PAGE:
What is legal separation?
The first thing you need to establish before you embark on the route of a separation is why a separation is distinct from a divorce and how. This will determine the options available to you, and which is the correct route for you.
The words ‘legal separation’ are often used to describe a decree of judicial separation. This is the route you would pursue if for religious reasons you are not able to divorce yet still require the full assistance of the Court process to obtain a financial order. It can also be used if you are of an age where pension is important and you need to preserve a widow’s benefit under the terms of your spouse’s pension.
Dealing with the financial consequences of a divorce can be difficult.
Watch our short video for a simple, step-by-step guide to the process.
Why separate rather than divorce?
There are many other reasons for electing to separate rather than divorce. You may not yet have established that your marriage has broken down irretrievably. You may have no grounds to issue a petition for divorce on an immediate basis. You may simply want a trial separation. In any of these scenarios you may require some way of regulating your financial affairs. If so a separation agreement is the document you require.
What will a legal separation agreement contain?
Ordinarily, the agreement will set out the date of your separation and explain that you and your spouse intend to live separate and apart from that given date. After that it will contain various terms regulating what you have agreed between you, whether that relates to how much maintenance is to be paid or how the capital assets are to be divided. It can contain as much or as little as you want it to.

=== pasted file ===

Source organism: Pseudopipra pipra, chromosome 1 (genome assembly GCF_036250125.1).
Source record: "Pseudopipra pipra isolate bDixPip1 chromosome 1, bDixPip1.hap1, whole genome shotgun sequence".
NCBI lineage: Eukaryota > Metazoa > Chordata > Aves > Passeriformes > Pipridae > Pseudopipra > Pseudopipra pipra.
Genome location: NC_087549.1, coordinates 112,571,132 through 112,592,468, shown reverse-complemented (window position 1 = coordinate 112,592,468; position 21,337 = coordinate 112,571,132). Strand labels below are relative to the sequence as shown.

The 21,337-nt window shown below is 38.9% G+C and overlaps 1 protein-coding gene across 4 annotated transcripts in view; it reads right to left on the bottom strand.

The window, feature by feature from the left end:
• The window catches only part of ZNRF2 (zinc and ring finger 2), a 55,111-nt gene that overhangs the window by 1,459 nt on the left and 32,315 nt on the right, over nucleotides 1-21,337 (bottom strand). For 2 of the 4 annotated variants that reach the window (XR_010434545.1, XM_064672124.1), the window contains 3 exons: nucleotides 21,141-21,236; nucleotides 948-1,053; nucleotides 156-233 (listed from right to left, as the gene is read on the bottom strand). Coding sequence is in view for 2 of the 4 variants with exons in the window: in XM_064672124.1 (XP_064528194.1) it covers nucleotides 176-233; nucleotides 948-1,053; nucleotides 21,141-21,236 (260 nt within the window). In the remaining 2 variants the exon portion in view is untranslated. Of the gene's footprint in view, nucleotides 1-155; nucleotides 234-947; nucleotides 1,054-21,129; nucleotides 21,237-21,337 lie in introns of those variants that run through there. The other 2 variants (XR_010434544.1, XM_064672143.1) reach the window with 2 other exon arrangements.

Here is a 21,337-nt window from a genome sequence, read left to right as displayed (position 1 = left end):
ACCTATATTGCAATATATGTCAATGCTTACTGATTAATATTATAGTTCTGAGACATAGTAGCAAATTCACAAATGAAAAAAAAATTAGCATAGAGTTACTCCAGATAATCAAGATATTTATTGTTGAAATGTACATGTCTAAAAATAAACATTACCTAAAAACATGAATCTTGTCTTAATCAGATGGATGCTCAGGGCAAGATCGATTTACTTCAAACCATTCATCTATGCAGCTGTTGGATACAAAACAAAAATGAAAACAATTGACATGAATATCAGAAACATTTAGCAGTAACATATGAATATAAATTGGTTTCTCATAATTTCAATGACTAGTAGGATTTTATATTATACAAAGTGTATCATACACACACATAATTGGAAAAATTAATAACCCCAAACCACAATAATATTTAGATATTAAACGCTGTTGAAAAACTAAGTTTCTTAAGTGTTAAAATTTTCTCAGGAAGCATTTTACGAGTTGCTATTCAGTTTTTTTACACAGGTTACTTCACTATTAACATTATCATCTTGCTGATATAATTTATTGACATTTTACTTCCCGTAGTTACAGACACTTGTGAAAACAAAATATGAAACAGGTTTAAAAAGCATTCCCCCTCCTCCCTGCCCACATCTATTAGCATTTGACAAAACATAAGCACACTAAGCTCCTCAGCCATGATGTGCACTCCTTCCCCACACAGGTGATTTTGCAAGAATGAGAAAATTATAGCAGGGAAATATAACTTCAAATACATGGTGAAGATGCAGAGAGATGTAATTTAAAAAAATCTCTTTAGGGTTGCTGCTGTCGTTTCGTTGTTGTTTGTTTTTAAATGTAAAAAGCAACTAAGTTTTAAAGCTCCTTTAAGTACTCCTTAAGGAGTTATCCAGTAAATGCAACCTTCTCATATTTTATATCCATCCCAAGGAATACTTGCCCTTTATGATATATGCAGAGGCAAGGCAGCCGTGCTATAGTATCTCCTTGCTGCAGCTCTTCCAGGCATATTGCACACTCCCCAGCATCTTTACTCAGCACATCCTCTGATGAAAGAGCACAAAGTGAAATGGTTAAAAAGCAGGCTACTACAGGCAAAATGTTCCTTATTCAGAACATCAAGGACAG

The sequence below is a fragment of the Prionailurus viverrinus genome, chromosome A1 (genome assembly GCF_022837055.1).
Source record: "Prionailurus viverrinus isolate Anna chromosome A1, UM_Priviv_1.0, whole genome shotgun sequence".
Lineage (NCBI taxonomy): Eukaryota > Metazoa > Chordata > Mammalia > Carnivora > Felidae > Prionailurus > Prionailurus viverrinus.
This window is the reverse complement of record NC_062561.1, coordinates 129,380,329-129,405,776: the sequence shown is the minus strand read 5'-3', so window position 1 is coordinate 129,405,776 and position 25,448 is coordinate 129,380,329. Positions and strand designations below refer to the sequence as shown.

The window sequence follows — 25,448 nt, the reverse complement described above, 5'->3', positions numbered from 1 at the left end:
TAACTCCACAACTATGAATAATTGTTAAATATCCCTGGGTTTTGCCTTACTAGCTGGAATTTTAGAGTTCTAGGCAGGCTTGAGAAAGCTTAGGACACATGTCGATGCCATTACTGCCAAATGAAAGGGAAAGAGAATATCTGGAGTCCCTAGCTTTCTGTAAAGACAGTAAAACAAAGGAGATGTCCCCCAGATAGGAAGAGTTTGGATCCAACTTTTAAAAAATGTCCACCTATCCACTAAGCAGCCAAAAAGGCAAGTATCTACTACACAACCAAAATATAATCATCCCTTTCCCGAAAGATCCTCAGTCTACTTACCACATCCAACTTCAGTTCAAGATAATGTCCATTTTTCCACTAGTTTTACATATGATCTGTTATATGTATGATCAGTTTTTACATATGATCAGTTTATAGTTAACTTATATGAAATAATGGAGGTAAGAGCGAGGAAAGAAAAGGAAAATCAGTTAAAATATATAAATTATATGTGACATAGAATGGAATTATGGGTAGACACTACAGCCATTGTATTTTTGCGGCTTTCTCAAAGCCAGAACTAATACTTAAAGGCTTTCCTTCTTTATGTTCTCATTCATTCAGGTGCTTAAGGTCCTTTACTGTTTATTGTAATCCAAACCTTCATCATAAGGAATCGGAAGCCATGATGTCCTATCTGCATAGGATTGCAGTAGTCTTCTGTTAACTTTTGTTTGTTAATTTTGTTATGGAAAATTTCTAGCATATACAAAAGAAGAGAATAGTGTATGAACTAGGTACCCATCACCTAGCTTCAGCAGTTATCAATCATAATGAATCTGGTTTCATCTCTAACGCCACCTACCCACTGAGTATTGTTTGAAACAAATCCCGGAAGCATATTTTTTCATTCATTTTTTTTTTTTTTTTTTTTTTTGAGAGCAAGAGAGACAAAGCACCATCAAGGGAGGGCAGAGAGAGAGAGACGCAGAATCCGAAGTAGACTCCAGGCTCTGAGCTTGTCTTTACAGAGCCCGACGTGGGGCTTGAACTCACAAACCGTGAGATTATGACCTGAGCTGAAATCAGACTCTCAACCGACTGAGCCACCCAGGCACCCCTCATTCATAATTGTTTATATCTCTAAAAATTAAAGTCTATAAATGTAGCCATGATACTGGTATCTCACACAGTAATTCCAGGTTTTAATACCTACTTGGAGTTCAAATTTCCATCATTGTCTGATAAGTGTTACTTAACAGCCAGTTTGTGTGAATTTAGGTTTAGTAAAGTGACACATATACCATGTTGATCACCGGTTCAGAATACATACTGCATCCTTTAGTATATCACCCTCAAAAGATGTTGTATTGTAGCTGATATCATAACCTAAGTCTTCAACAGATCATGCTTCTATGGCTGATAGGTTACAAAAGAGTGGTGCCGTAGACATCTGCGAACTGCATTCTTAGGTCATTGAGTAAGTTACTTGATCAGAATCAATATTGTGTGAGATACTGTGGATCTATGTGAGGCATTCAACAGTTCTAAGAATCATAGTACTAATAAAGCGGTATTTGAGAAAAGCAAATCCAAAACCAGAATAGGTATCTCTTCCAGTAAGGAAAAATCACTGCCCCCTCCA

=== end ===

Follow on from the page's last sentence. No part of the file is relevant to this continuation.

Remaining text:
Is a legal separation agreement binding?
A separation agreement does not prevent your spouse from making a financial application within any subsequent divorce proceedings. If you each had legal advice at the time you reached the agreement and the terms you agreed are still fair, the Court is likely to follow the terms of the agreement entered into. The Court retains the final say as to whether the terms agreed should be translated into an order within any later divorce proceedings. The terms if translated into a Court order will then become binding on both of you and there will be no further opportunity for you to revert to the Court for further provision other than to vary an existing and ongoing maintenance order.
Talk to IBB Solicitors today for legal advice on separation
If you would like to discuss any aspect of family law, are considering divorce proceedings or a trial separation, or want to draw up a pre or post-nuptial agreement, call us in absolute confidence on 03456 381381. Alternatively, email us at email@example.com.